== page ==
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Asia-pacific

Tensions rise after monk sets himself ablaze

©

Latest update : 2009-02-28

Tensions rose in the Tibetan town of Aba in the Sichuan province, when a monk was reportedly shot by police after setting himself ablaze to protest against Chinese rule. Official media confirmed the monk's act of self-immolation.

AFP - Tensions were high in a flashpoint town of southwest China Saturday after police shot a Tibetan monk who set himself on fire in protest against Chinese rule, activist groups and residents said.
  
The alleged incident comes after protests flared in other Tibetan areas, the groups said, ahead of the ultra-sensitive 50th anniversary of a failed uprising on March 10 that led to the Dalai Lama fleeing to India.
  
The monk, in his late 20s, was shot after dousing himself with petrol and setting himself alight in the Tibetan populated town of Aba in Sichuan province on Friday afternoon, the London-based group Free Tibet reported.
  
It was not known whether he died as he was immediately surrounded by police and taken away after being shot, according to the International Campaign for Tibet (ICT), an activist group based in the United States.
  
The monk, from Kirti monastery, held a Tibetan flag with an image of the Dalai Lama, the Himalayan region's spiritual leader, as he embarked on his protest, the activist groups said, citing unnamed witnesses and Aba residents.
  
Locals AFP reached by phone on Saturday were extremely fearful of discussing the issue but admitted police had fired shots, although they would not comment on who these were aimed at.
  
Asked whether a monk had set himself on fire, one resident, who could not be named for fear of reprisal, said police had told her not to say anything.
  
But she said police had fired shots.
  
"It's true, but I can't say anymore. My phone is monitored," she told AFP before hanging up.
  
Other residents also confirmed police shooting, but quickly put the phone down, nervous about being caught discussing the situation.
  
Some spoke of a strong police presence in the town after the incident.
  
"There are many policemen on patrol in the street and all of them have guns," an employee at a teahouse in Aba, who could not be named either, told AFP.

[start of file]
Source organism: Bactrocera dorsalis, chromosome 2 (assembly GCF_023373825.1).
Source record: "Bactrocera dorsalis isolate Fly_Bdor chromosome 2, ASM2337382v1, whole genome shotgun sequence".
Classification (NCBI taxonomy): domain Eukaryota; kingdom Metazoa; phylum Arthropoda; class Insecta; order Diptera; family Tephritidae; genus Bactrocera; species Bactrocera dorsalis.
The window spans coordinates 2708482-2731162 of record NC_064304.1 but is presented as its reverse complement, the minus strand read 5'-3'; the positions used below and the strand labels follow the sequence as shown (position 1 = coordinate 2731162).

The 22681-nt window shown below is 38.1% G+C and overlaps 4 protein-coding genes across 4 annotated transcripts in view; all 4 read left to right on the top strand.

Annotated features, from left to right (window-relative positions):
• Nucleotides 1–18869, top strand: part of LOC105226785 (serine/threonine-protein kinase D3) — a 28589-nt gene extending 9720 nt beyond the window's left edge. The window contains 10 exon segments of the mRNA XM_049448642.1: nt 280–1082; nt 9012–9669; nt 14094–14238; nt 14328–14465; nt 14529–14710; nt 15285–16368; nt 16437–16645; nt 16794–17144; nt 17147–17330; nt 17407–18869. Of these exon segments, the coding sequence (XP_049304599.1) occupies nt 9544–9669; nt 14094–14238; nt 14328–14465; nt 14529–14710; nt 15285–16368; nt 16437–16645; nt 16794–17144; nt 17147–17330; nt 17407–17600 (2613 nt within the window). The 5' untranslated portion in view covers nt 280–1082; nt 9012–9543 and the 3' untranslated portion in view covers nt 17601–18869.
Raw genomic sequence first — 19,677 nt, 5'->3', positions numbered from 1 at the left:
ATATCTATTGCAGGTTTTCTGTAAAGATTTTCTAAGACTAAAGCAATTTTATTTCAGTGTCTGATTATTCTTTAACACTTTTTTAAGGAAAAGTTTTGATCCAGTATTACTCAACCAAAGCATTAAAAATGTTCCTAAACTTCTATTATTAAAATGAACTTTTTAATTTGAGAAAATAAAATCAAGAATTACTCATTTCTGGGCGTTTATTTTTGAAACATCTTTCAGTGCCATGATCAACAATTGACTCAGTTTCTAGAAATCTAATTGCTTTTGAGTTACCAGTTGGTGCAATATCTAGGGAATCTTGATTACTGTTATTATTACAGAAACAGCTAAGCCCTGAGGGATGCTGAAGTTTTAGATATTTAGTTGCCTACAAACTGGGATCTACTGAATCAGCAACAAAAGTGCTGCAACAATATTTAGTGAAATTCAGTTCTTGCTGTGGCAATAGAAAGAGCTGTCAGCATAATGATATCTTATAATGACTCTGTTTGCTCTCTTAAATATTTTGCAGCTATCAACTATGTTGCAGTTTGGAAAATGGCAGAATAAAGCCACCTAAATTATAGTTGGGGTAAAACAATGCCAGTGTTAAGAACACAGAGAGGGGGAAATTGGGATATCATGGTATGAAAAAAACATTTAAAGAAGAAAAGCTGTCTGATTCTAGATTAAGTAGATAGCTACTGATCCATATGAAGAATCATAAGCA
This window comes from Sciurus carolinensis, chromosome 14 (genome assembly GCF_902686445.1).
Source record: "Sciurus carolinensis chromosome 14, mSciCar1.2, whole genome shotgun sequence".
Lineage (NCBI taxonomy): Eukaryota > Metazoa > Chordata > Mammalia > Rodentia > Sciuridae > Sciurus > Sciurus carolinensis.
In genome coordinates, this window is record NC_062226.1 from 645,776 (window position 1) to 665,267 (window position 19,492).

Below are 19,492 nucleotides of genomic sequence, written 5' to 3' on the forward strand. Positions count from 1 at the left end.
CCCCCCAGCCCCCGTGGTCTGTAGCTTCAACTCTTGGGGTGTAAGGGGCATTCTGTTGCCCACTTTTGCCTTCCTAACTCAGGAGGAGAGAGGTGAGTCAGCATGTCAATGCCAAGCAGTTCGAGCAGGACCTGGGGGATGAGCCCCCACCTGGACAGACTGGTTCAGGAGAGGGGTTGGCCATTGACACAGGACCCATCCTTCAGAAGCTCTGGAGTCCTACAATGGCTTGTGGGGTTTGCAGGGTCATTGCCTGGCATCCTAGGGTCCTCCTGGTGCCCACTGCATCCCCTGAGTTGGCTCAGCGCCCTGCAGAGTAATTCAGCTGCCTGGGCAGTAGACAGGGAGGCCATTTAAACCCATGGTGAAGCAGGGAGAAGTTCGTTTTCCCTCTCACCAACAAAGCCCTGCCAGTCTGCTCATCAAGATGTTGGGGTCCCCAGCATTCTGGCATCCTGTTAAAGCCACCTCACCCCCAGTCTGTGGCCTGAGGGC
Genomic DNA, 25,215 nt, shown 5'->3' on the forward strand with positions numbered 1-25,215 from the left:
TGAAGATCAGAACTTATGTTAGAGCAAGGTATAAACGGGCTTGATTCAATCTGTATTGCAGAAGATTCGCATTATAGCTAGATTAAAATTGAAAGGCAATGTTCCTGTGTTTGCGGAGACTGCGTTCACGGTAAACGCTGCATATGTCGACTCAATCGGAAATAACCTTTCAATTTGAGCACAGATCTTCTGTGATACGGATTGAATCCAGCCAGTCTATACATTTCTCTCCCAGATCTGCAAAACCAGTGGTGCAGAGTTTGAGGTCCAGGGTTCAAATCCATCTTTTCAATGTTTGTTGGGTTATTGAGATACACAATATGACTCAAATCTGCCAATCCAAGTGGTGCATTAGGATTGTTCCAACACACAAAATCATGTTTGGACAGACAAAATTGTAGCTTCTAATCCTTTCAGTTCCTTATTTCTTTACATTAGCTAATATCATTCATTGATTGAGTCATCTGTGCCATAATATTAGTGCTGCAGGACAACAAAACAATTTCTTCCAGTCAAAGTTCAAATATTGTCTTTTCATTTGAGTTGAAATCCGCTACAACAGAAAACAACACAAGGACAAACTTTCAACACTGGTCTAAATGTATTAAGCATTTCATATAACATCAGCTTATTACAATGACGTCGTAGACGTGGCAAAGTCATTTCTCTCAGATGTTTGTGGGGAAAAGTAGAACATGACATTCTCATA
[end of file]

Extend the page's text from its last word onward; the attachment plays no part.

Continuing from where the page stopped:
Local government and police would not comment, and China's foreign ministry said it had no knowledge of the incident.
  
According to ICT, the self-immolation incident happened after authorities blocked around 1,000 monks at Kirti monastery from observing traditional prayers held after Tibetan New Year, which fell on Wednesday.
  
They all dispersed following the orders given by district officials, but the monk left the monastery grounds by himself, and subsequently set himself on fire in Aba, the ICT said.
  
The town and its surrounding areas have been a flashpoint since police opened fire on an anti-Chinese protest there in March last year, in violence that activists said left at least seven Tibetans dead.
  
Tensions have been mounting for weeks in Tibet and neighbouring western provinces, including Sichuan, ahead of the uprising anniversary in March, and Chinese authorities have reportedly increased security in the areas.
  
Next month also marks one year since peaceful protests that began on the 49th anniversary of the uprising escalated four days later into violent rioting in Tibet's capital, Lhasa, and elsewhere across the Tibetan plateau.
  
Tibet's government-in-exile says the government crackdown following last year's unrest left 200 Tibetans dead.
  
China denies this, but has reported police killed one "insurgent" and blamed Tibetan "rioters" for 21 deaths.
  
The Dalai Lama issued a bleak warning on Tuesday, saying Chinese authorities were trying to provoke Tibetans into remonstrating in March by implementing strict measures in Tibet and neighbouring provinces.
  
"When this happens the authorities can then indulge in (an) unprecedented and unimaginable forceful clampdown," he said.
  
Travel agents and other industry people have told AFP that Tibet has been closed to foreign tourists during March, although the Chinese government insists the Himalayan region remains open.
  
China has ruled Tibet since 1951, a year after sending troops in to "liberate" the region from what it said was serfdom under the Dalai Lama.

Date created : 2009-02-28

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